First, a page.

Boulder Dash Review - Screenshot 1 of 2

Boulder Dash is a fondly-remembered classic and was so popular back in the day that it spawned umpteen sequels and numerous ports and remakes which continue to appear even today. It was perhaps inevitable that the game would appear in some capacity on one of the Wii's download services, so how does the old classic stand up today?

Well first things first, it can't be denied that the rudimentary sound and graphics betray the game's advanced age; we've been given the C64 port, the second version of the game after the Atari 800 original, and it's an early Commodore title at that, with none of the impressive presentation of later games like Turrican or Creatures.

The graphics are basic and functional at best; the diamonds Rockford lusts after don't look much like diamonds, and Rockford himself looks more like some kind of insectoid alien and less like the human explorer depicted on the cover (the original North American cover anyway; the European boxart was more honest in this regard). The sound too is stripped down to a series of beeps and whistles which don't make particularly good use of the C64's advanced sound hardware and become grating very quickly. That said, the offbeat theme tune, while too chaotic to be properly catchy, does have a certain awkward charm.

Boulder Dash Review - Screenshot 2 of 2

So if it doesn't look or sound much good, what has Boulder Dash got going for it? Well, like all the best puzzle titles, this one has a core of rock solid (pun intended) gameplay. It starts off simply enough, with a pretty basic level layout and no enemies, a gentle introduction to how the game works. Even here, though, a surprising complexity is revealed, as it becomes clear that the game is very much a battle between the player and the environment; boulders don't just fall straight down, they roll and bounce, and there are numerous ways to exploit the player's surroundings.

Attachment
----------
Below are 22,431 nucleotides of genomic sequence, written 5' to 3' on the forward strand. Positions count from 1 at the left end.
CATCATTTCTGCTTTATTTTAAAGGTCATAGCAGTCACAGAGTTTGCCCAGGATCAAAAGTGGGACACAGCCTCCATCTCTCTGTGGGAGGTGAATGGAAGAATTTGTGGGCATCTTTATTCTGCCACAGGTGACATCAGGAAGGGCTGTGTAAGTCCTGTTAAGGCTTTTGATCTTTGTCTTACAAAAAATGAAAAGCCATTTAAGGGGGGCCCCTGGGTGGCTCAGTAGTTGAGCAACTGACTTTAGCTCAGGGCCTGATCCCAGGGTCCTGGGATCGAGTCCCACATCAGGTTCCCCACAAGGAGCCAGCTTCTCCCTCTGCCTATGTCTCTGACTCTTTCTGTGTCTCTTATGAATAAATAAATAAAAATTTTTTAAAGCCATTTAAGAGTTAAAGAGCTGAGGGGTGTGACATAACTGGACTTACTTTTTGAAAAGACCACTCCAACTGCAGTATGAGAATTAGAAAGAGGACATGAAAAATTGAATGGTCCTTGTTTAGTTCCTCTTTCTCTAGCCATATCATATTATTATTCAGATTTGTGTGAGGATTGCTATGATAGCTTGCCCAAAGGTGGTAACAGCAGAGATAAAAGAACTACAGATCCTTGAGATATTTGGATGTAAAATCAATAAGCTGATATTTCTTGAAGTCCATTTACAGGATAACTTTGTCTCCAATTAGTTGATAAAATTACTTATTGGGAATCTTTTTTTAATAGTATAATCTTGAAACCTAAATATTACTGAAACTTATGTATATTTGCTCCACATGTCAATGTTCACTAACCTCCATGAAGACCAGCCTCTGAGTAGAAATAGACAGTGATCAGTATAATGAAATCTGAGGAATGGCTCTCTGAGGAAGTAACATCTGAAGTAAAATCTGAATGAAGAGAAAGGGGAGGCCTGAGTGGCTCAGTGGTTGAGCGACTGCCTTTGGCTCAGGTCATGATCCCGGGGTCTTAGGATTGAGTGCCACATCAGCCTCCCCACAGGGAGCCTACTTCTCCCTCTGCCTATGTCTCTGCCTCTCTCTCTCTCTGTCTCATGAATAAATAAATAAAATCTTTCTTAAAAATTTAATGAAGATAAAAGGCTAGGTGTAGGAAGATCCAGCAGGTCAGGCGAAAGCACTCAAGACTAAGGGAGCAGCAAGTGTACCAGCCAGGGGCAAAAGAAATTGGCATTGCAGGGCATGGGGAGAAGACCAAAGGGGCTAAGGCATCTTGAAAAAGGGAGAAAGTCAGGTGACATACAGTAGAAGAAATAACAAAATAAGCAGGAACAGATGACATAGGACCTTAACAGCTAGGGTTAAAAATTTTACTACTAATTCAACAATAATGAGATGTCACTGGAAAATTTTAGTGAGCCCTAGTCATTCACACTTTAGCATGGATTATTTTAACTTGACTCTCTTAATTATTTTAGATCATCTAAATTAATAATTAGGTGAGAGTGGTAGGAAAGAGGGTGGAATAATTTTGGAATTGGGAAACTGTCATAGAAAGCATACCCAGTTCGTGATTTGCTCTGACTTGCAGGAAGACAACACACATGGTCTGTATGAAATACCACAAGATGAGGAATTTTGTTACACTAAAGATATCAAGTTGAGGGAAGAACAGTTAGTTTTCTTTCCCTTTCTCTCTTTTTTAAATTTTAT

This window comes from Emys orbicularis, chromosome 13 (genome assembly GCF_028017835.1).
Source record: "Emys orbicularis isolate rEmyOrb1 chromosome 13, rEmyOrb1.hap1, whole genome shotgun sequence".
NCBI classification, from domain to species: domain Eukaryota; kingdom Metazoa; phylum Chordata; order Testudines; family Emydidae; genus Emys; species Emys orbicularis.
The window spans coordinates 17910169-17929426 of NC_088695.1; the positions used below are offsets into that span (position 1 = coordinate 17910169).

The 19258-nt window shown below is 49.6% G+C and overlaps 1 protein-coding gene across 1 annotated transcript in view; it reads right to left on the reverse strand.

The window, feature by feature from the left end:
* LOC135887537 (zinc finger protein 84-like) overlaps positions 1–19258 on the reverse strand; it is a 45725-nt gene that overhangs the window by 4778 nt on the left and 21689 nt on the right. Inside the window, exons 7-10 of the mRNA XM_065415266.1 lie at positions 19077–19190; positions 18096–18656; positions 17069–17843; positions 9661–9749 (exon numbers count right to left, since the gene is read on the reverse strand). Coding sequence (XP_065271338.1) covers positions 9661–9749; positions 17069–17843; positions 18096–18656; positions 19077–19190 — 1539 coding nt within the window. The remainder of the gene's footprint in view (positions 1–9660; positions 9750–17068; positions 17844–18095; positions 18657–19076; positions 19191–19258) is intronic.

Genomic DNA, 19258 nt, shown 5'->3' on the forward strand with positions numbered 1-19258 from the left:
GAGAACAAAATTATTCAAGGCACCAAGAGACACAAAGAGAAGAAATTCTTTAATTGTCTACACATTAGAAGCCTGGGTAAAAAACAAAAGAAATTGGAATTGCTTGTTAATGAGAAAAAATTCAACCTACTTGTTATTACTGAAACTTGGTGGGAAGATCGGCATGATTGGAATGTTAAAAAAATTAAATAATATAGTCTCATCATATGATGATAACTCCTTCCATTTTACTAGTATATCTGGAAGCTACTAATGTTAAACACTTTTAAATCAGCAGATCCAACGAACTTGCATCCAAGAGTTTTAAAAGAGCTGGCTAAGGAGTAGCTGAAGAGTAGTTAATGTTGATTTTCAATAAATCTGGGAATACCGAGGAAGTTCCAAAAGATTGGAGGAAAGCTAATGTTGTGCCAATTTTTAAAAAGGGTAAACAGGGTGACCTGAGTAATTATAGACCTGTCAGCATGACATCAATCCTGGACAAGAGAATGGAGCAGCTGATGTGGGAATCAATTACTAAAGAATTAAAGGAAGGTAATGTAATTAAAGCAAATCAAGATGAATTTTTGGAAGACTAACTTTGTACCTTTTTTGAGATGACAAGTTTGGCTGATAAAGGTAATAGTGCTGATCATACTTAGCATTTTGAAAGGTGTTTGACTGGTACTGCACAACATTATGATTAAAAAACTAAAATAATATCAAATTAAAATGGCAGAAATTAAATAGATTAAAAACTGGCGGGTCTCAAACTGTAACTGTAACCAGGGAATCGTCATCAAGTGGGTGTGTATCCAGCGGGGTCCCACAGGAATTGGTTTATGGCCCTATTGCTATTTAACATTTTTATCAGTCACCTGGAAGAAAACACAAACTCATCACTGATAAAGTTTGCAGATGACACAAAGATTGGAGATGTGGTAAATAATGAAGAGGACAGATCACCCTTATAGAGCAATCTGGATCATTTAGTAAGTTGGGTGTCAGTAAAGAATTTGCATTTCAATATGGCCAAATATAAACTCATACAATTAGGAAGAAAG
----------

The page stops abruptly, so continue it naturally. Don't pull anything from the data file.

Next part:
For example, the hostile "fireflies" (more like flashing squares of doom than insects) can be avoided as they are simple creatures with no real interest in pursuing Rockford; but if one of the insects is crushed by a falling boulder, the resulting explosion can clear away parts of the level that Rockford cannot affect directly himself. The later butterflies and amoebas have even more surprising traits which I'll leave you to discover. The game is not sedate, either; as well as the time limit, the levels are always in flux, with the player's movements loosening rocks, setting creatures free to roam, and so on. It is rarely a good idea to hang around in this game.


All in all, Boulder Dash is not one of the better presented Commodore 64 titles so far released on the Virtual Console, and even a die-hard C64 fan like myself has to admit that the NES version would have been a more attractive prospect, but one can't deny the strength of the gameplay. Anyone who picks up the game will find themselves devoting hours to discovering the most efficient and impressive ways to complete the levels, and for that reason alone Boulder Dash is well worth the price of a download.